- What is required in order to seek relocation from the judge?
Ok here is a list of what you will need to gather.
• Keep a diary! You will benefit hugely from this, and you can actually take it on to the stand with you when you finally get into court – provided it’s been updated consistently throughout the separation. Notes and papers can’t be taken on to the stand. A diary is a great way to recall dates and incidents at the drop of a hat, if need be.
• Keep a record of the contact the child has had with his/ her father. Make notes of when scheduled contact dates were cancelled, or if there were any other incidents involving the child. All of this information will help the judge form a clear picture of how active the father has been in the child’s life.
• Research the line of work you are going to do in order to provide for yourself and the children. Having a job already lined up in your home country would be ideal, but it’s not essential. Knowing your earning capacity in your specific line of work would be useful, too.
• Collect photographs and information that will explain your plan. This should include where you are going to house your child upon relocation.
• You’ll need an application form, or an acceptance letter, from your child’s future school.
• You’ll need to have a plan to cover any of your child’s medical bills.
• You’ll need a breakdown of costs. Indicate how much it will cost to cover you and your children’s daily expenses in another country for food; electricity and water rates; insurance, petrol; school fees; and after-school activities.
• Create a standard-of-living plan. If you are to be successful in your bid to relocate, you will be required to put together a plan to replicate the child’s current way of living, or even to better it. The child’s standard of living can’t be seen to be compromised in any way.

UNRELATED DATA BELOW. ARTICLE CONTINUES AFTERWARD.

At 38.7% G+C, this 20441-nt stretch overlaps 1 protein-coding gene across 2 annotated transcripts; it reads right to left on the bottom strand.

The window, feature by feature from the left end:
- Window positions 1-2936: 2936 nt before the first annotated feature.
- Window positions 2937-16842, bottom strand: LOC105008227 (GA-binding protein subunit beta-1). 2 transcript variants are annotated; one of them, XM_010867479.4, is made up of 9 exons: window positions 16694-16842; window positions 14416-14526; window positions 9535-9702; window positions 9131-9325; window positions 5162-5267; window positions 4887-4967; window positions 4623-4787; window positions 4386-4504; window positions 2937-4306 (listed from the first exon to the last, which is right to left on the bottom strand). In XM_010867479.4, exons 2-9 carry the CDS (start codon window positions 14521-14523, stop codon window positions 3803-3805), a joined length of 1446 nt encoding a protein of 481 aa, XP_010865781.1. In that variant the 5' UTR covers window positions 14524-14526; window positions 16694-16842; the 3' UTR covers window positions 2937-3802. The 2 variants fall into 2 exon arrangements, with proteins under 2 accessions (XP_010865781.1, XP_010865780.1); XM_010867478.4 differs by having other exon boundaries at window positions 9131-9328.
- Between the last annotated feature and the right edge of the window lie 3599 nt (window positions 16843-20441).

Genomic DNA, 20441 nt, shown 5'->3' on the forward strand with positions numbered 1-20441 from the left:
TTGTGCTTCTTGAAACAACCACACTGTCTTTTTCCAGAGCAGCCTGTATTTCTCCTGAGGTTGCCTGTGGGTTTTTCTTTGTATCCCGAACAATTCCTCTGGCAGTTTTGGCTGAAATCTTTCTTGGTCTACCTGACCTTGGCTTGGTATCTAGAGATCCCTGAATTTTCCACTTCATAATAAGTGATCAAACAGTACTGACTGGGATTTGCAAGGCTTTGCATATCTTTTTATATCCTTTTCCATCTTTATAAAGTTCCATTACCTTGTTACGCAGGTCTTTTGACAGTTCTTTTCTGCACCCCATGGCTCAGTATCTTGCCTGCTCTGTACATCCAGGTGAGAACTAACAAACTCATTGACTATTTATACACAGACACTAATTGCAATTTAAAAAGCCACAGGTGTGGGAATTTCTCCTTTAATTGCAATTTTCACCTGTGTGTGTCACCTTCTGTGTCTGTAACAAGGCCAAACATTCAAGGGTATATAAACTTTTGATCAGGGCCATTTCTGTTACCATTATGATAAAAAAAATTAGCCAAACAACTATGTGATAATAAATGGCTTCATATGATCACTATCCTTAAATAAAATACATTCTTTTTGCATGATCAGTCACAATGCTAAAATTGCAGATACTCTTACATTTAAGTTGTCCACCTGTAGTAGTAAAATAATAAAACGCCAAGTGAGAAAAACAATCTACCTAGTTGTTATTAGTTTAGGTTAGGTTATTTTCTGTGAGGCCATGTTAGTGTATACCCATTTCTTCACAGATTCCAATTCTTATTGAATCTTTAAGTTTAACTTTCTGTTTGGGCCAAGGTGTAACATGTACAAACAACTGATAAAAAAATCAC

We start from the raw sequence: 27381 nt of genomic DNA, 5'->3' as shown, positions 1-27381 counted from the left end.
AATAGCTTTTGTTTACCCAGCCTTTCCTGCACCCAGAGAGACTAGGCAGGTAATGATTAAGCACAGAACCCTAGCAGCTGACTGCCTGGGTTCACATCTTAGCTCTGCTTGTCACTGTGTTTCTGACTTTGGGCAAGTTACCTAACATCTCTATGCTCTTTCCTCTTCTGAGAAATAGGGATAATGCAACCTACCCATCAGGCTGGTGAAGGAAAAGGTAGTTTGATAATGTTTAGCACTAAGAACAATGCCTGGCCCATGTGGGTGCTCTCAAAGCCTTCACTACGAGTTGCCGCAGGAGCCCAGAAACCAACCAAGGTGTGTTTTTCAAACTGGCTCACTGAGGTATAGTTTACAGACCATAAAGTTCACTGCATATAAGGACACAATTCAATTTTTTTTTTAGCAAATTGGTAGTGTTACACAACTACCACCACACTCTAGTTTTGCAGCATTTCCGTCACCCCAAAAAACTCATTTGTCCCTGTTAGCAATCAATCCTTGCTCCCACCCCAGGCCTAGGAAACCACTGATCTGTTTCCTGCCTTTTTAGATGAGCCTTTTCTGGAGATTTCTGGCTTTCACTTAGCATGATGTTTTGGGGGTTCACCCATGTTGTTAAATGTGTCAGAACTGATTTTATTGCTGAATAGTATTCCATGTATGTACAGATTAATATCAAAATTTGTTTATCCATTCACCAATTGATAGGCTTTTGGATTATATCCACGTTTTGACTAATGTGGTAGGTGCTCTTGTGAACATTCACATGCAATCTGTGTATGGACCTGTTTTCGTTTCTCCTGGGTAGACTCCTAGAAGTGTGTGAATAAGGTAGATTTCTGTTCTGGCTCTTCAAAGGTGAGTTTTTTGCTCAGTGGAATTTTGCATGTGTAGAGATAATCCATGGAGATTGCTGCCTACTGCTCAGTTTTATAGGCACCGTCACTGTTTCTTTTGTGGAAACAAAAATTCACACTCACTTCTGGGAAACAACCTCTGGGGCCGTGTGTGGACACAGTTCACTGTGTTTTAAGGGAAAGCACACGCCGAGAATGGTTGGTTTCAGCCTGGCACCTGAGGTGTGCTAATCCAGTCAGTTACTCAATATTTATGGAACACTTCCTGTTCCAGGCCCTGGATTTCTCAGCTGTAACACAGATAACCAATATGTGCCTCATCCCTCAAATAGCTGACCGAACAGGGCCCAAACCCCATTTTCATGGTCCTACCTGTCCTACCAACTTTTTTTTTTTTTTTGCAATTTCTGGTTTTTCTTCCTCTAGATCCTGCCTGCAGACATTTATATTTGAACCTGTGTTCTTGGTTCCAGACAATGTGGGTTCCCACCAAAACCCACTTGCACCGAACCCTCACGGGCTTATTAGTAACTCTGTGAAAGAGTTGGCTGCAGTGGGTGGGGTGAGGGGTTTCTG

• A psychologist’s assessment. A psychologist will also need to carry out a thorough investigation to assist your case when going before the judge. This will consist of meetings with each parent and a meeting with each parent along with the child. The psychologist will also need to interview a list of ‘collaterals’ that must be put forward by each parent.
All of the gathered information will help the judge make a decision about your relocation. The most common types of evidence used in a custody battle/ divorce case are: Journals; texts; financial records; photographs; school records; and medical reports. It’s extremely difficult to convince a judge to grant relocation. It’s also hard to convince a judge to separate a child from their father/mother. You will need to have a very strong case. However, it’s been done plenty of times before, and if you truly believe that it’s in the child’s best interests to relocate, then follow your heart and your instincts. At least you will be able to say that you tried.
If the judge refuses relocation, it will be because he/ she did not believe that relocation would be in the child’s best interests. Ultimately, we all only ever want to do what is best for our children, even if that means that we sacrifice some things ourselves. If you do decide to apply for relocation, I wish you all of the luck in the world.